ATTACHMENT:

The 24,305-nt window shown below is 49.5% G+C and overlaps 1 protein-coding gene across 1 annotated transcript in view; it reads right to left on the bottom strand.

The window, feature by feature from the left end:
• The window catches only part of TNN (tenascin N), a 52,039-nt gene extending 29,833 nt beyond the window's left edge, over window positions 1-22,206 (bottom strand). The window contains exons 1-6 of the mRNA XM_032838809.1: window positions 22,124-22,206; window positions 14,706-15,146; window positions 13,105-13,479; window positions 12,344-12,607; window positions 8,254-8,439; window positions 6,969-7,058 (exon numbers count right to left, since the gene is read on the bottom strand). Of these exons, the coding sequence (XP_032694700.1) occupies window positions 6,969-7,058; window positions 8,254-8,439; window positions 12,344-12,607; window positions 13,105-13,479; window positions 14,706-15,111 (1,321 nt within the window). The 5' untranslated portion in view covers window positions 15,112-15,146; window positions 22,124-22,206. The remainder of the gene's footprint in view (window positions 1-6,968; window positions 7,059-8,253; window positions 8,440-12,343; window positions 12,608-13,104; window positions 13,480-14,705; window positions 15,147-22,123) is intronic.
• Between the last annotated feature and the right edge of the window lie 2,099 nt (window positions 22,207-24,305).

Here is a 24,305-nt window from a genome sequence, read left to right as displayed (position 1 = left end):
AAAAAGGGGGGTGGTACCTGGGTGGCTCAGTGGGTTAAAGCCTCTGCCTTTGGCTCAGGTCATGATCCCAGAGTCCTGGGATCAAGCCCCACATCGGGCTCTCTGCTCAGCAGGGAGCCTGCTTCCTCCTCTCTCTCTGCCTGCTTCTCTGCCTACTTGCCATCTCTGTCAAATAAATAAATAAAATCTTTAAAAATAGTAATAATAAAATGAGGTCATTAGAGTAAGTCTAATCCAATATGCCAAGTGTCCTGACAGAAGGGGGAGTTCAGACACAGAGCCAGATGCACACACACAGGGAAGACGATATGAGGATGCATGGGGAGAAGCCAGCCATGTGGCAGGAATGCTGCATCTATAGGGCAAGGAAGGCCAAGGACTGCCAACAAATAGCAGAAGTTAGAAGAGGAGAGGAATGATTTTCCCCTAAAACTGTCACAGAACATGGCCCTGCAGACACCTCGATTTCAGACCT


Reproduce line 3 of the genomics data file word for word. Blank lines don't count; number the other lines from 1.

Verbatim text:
• The window catches only part of TNN (tenascin N), a 52,039-nt gene extending 29,833 nt beyond the window's left edge, over window positions 1-22,206 (bottom strand). The window contains exons 1-6 of the mRNA XM_032838809.1: window positions 22,124-22,206; window positions 14,706-15,146; window positions 13,105-13,479; window positions 12,344-12,607; window positions 8,254-8,439; window positions 6,969-7,058 (exon numbers count right to left, since the gene is read on the bottom strand). Of these exons, the coding sequence (XP_032694700.1) occupies window positions 6,969-7,058; window positions 8,254-8,439; window positions 12,344-12,607; window positions 13,105-13,479; window positions 14,706-15,111 (1,321 nt within the window). The 5' untranslated portion in view covers window positions 15,112-15,146; window positions 22,124-22,206. The remainder of the gene's footprint in view (window positions 1-6,968; window positions 7,059-8,253; window positions 8,440-12,343; window positions 12,608-13,104; window positions 13,480-14,705; window positions 15,147-22,123) is intronic.